In Brathwaite, Hockey Canada tapped a former goaltender who won a Memorial Cupwith the Oshawa Generals in 1990 with a bruising young teammate named Eric Lindros; posted a 81-91-37 NHL record with 15 shutouts and a 2.73 goals-against average; and became a standout goalie in Russia and Germany. He was the German league’s Most Valuable Player in 2009. Not bad for a player who wasn’t drafted by an NHL team.
As Hockey Canada’s goaltending consultant, Brathwaite scouts and evaluates goalies for all of Canada’s world teams and provides on-ice coaching during international tournaments.
Fred Brathwaite at work at Canada’s World Junior Selection Camp (Photo/Matthew Murnaghan/Hockey Canada Images).
“At tournaments like that my job is keeping them (goalies) sharp, keeping them focused, and try to keep them as relaxed as possible – not to let the highs get too high and the lows get too low,” he said.
Sounds simple enough, but goalies at almost every hockey level will tell you that the position – once dismissively considered the place to stick the kid who couldn’t skate – has become one of the most complex and most scrutinized in the game.
Back in the day when Braithwaite first strapped on the pads, it was “Goalie, heal thyself” in terms of development and fixing flaws in a goaltender’s game. Most NHL head coaches either didn’t have sufficient knowledge about the position or lacked the temperament to deal with sometimes-temperamental netminders.
“When I played in Edmonton, Billy Ranfordand I, we were our own goalie coach,” Brathwaite said. “Goalie coaching just wasn’t a big thing back then.”
Full-time goalie coaches in the NHL were unheard of until Warren Strelow joined the Washington Capitals’ coaching staff in 1983. Today, nearly every NHL team employs a full-time goalie coach or consultant.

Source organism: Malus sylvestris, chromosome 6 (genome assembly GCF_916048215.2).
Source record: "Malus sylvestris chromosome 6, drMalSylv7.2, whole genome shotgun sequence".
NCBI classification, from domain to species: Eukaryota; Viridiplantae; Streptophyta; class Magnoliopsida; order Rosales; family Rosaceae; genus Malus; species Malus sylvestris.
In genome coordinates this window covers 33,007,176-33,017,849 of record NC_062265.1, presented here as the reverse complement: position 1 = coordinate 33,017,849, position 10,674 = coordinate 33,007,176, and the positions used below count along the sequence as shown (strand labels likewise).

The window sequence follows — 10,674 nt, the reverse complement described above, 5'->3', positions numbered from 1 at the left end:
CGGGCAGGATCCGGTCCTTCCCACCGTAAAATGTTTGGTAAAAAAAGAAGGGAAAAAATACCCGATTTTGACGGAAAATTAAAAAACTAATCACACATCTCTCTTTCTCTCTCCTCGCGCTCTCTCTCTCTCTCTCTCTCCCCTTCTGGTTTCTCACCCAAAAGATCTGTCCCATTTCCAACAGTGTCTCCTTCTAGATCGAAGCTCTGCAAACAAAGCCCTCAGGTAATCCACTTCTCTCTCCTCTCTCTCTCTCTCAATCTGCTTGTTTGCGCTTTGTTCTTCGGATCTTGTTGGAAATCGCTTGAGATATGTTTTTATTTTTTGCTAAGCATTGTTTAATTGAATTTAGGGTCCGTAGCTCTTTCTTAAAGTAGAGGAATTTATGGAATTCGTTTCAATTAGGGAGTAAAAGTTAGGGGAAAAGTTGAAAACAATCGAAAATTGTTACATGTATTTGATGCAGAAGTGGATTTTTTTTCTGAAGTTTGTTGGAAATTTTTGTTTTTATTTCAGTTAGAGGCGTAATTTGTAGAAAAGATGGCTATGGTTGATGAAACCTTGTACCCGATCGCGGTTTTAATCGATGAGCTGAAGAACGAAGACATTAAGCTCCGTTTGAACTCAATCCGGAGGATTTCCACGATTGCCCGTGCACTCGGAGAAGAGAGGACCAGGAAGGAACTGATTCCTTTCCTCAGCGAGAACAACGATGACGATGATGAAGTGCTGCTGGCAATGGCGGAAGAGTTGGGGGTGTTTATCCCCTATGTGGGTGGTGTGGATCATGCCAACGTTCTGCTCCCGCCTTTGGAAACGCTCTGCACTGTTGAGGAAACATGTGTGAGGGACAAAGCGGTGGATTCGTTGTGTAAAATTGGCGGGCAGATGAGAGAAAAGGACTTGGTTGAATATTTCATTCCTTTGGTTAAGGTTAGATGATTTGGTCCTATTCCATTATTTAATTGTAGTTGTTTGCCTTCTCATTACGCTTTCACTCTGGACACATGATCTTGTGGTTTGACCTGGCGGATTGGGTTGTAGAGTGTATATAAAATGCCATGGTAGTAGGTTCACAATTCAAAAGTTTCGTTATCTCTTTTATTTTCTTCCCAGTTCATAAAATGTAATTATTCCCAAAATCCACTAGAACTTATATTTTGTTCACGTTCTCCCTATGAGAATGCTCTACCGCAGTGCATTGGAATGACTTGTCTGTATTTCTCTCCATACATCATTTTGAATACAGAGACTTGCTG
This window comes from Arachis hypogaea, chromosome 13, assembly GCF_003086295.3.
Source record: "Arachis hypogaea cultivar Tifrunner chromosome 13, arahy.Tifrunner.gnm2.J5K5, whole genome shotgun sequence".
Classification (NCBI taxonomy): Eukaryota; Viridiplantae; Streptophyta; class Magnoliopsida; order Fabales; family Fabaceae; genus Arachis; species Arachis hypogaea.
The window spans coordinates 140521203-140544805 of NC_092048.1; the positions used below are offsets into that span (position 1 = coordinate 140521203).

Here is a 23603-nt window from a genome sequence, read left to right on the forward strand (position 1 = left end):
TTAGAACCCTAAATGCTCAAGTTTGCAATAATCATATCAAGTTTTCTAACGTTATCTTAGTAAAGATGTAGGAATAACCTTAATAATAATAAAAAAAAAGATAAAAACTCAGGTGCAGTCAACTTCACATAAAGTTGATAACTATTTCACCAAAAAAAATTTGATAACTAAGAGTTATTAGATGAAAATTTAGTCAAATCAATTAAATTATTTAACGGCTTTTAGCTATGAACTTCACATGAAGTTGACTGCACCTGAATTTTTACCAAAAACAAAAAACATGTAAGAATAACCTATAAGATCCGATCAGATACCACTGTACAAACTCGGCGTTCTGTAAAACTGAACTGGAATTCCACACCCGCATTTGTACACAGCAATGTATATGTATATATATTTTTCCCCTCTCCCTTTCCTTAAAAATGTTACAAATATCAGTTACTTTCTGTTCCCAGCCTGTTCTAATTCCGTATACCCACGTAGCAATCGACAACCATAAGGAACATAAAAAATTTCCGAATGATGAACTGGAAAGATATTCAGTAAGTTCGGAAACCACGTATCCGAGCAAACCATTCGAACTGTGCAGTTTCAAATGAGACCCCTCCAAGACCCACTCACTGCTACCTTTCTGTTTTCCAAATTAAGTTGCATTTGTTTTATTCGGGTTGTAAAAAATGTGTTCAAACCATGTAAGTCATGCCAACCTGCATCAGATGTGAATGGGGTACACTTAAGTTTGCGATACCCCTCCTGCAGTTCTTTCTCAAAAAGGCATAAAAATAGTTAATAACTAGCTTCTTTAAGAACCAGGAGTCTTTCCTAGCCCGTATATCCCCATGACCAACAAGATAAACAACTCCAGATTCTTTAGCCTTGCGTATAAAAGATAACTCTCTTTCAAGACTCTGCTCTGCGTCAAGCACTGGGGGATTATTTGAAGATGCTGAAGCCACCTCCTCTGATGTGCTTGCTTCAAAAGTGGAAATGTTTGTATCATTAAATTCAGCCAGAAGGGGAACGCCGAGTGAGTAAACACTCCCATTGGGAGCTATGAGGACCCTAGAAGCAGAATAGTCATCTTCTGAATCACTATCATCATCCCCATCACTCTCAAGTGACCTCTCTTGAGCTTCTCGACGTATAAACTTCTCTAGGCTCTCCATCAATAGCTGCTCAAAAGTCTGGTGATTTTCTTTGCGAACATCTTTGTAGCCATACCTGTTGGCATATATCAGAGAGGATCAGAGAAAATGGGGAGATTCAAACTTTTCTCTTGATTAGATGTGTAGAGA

Heck, even a pee wee hockey team might have a goalie coach these days. “A lot of these junior kids that we get on the worlds teams, they probably have a guy they use in the summer, a guy on their junior team,” Brathwaite said. “And now, they’re drafted in the NHL, so they have an NHL guy as well. And then they have me. It’s a big focus now.”
Fred Brathwaite played an NHL career-high 61 games for the Calgary Flames in 1999-00. (Photo courtesy of Calgary Flames Hockey Club).
With nearly 20 years of professional hockey experience in North America and Europe under his skates, Brathwaite is uniquely qualified to share knowledge about playing in the NHL and overseas with young goalies.
“A lot of things are very similar, especially now,” he said. “Back in the day, the NHL was more crashing the net. The goalies were a little more aggressive back then. But now you’re seeing guys like (Braden) Holtby in Washington and (New York Rangers’ Henrik) Lundqvist playing a little deeper in the net. That’s kind of more of a European style, sitting back and not being so aggressive.”
Brathwaite summed up his playing style back in the day with one word: “Messy.”
“Kind of like Martin Brodeur where you didn’t know what I’d do,” he said. “Sometimes I might stand up, sometimes I might go down. The way I played, I pretty much competed, battled. I had to be able to read the game, and that was something I was able to do.”
With Hockey Canada, Brathwaite is trying to get a bead on how other countries are developing their goalies. He and former NHL goalies Corey Hirsch and Rick Wamsley traveled to Sweden and Finland Sweden last fall to see what those countries are doing to produce talents like Lundqvist and Renne.